Edit:  I leave this to one of the experts here on how to use the multimeter...  I proposed a test but quickly realized it wont work.
Agreed that if it doesn't pass this test-it is unbalanced.  However it is common practice to simply use the same jack (TRS) for both balanced and unbalanced.

The reason is simple.  Same part number-so that they can buy a larger quantity (for lower costs)-only use 1 part number and so forth.

If it is "quasi balanced" then you can just measure the resistance between the Ring and ground.  It should be in the 100-200 ish range.

If it reads open-then there is still a possibility it provides a balanced output.  You could then rig a cable to provide a  unbalanced output (for testing) and hook it between the ring and ground and see if you get a signal.  If you do-then it is balanced.

Or he could provide the model number and see if anybody knows-or look at  a schematic or call the manufacturer etc.

Of course without more details-who knows.

Not to be rude-but it is quite amazing the number of people that ask questions about gear-coverage etc and yet provide no details to actually help them out.
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John Roberts {JR}

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Re: How to test jack for balanced/unbalanced
« Reply #4 on: November 01, 2012, 09:48:32 am »

Measure the resistance to ground or sleeve from both tip and ring. It should be < 1k ohm and close to the same resistance on both. Note: Make this measurement with the unit turned on, since one or both outputs will be connected to circuitry that could be undefined impedance without power.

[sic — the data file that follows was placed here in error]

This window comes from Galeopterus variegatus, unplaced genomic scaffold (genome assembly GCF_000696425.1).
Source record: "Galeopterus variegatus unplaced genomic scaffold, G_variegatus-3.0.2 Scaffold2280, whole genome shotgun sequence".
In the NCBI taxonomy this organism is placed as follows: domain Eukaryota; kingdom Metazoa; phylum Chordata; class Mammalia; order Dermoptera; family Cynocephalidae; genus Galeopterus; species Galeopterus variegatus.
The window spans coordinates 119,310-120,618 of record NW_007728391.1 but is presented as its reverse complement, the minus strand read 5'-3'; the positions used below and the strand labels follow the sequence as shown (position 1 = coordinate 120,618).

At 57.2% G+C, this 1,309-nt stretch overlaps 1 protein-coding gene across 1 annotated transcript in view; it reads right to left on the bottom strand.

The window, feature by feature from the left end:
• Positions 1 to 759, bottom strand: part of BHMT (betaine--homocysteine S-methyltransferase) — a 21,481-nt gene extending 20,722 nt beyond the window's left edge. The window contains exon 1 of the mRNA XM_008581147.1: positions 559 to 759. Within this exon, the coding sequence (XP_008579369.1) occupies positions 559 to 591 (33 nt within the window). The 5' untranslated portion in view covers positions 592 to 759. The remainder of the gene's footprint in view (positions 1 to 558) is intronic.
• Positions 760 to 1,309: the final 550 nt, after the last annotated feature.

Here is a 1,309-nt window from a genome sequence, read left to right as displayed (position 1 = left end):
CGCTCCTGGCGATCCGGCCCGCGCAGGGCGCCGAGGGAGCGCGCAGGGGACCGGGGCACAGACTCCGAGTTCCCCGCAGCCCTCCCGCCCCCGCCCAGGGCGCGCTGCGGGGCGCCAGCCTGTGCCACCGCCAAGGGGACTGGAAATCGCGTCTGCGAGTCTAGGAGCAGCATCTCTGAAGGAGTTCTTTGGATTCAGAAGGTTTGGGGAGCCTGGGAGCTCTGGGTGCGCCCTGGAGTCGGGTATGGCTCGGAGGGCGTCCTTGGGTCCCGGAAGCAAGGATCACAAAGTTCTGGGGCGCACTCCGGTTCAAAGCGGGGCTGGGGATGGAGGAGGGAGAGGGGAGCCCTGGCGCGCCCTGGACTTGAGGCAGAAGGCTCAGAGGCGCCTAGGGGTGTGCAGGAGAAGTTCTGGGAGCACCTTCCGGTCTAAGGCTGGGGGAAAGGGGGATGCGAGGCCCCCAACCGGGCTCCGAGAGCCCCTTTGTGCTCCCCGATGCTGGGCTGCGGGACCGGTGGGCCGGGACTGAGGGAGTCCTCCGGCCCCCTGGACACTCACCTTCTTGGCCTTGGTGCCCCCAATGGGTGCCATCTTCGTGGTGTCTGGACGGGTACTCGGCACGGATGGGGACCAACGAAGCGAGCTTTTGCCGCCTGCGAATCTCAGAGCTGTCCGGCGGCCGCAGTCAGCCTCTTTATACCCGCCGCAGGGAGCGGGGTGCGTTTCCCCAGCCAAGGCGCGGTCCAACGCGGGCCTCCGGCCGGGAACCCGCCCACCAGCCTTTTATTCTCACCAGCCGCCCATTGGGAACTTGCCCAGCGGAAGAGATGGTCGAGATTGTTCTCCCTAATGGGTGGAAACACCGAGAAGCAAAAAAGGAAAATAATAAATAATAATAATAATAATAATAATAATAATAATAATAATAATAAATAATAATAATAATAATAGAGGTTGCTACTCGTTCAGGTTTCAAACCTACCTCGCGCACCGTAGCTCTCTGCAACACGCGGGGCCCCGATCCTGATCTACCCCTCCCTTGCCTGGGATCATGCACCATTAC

JR
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Jordan Wolf

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Re: How to test jack for balanced/unbalanced
« Reply #5 on: November 01, 2012, 11:24:49 am »

Can anyone help me figure out how to test the jacks to find out if they are balanced or unbalanced?
Steve,

I find that differential, balanced outputs sound "odd" when listened to via headphones when compared to the signal from that unit's headphone output.  Use the same source material for monitoring, and you should hear the difference.

Do realize: it's the device's circuitry that determines what is "balanced" or not; it just requires both legs to have the same impedance referenced to signal ground (a la JR's post above).  The "differential" side of things is one (very effective) method of reducing/eliminating the effect(s) of external interference on the desired signal.
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John Roberts {JR}

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Re: How to test jack for balanced/unbalanced
« Reply #6 on: November 01, 2012, 11:38:23 am »

Steve,

I find that differential, balanced outputs sound "odd" when listened to via headphones when compared to the signal from that unit's headphone output.  Use the same source material for monitoring, and you should hear the difference.

Do realize: it's the device's circuitry that determines what is "balanced" or not; it just requires both legs to have the same impedance referenced to signal ground (a la JR's post above).  The "differential" side of things is one (very effective) method of reducing/eliminating the effect(s) of external interference on the desired signal.

If you get sound in both ears, that is a useful positive test, but sound in only one ear, does not confirm the negative. You can still have a balanced impedance termination with only one hot leg driven with audio.